Heat Stroke in Dogs

Many dogs enjoy spending time outdoors and it doesn’t matter what the weather is like outside, if you open the door, they are going to head outside. There are times, however, when you need to be especially cautious of the health of your dog, and that is particularly true when it is hot outside. It doesn’t take long for dogs to be overcome by the heat and it could result in a very serious problem, known as hyperthermia or more commonly known as a heat stroke.

The dog’s body has certain ways of keeping the temperature within a safe range. They are lacking the ability to sweat, however, which is why humans are able to handle the heat in most cases. That is why a dog can get overheated quite quickly and it doesn’t take long before the temperature of their body reaches a point where it becomes critical.

When a dog has a moderate heat stroke, their internal body temperature may be anywhere from 104° to 106°F. This is a serious issue but if they are cared for properly and given veterinary attention, they will likely recover from a moderate heat stroke within an hour or so. The normal body temperature of the dog is approximately 101°F so if it reaches over 106°F, it becomes a severe heat stroke. If your dog is suffering from such a severe heat stroke, it is important to get attention quickly because it can be fatal.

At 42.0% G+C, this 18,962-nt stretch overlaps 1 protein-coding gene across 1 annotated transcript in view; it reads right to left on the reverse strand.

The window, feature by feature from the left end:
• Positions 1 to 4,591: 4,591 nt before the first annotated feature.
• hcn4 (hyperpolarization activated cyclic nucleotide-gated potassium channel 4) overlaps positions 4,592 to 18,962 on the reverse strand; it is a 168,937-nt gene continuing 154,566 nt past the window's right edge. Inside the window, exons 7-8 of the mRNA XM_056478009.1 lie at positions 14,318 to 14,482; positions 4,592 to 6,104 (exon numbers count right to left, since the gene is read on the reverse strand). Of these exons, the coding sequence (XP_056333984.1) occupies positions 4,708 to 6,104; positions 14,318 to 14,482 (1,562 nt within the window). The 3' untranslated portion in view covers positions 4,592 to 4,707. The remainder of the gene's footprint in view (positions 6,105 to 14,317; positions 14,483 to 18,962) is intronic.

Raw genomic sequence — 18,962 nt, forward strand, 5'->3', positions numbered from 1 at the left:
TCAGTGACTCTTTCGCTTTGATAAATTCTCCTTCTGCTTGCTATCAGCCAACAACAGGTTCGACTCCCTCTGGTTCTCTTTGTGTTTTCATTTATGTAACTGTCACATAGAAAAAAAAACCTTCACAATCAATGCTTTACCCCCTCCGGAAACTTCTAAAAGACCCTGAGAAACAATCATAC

It is a good idea to know the signs of heatstroke and to watch for them in your dog. One of the first signs that you will notice is that the dog will be panting rapidly, which is how they cool their body. Pay attention to the color of their tongues and gums, as they will likely be a bright red. Their saliva may also be thicker than usual. Other symptoms include weakness and dizziness, diarrhea or vomiting, depression, shock and in extreme cases, coma.

If you recognize the symptoms in your dog, remove them from the hot area without delay. Begin lowering his body temperature at home by running a towel under cool water and wetting the dog down. If you have a small dog, it is better to use lukewarm water and to blow air over the dog with a fan. Be cautious about lowering the temperature of the dog too quickly because it could lead to shock and other severe medical conditions. At that point, you should stop cooling your dog and immediately get them to a veterinarian.

The veterinarian will monitor the dog’s temperature and continue to reduce it to a safe level. They will be provided with fluids to help hydrate the body and will be monitored for health issues, including kidney failure, respiratory problems, shock and issues with their heart. Most dogs will be able to recover from a heatstroke with the care of a veterinarian but if internal damage has occurred, additional care may be necessary.

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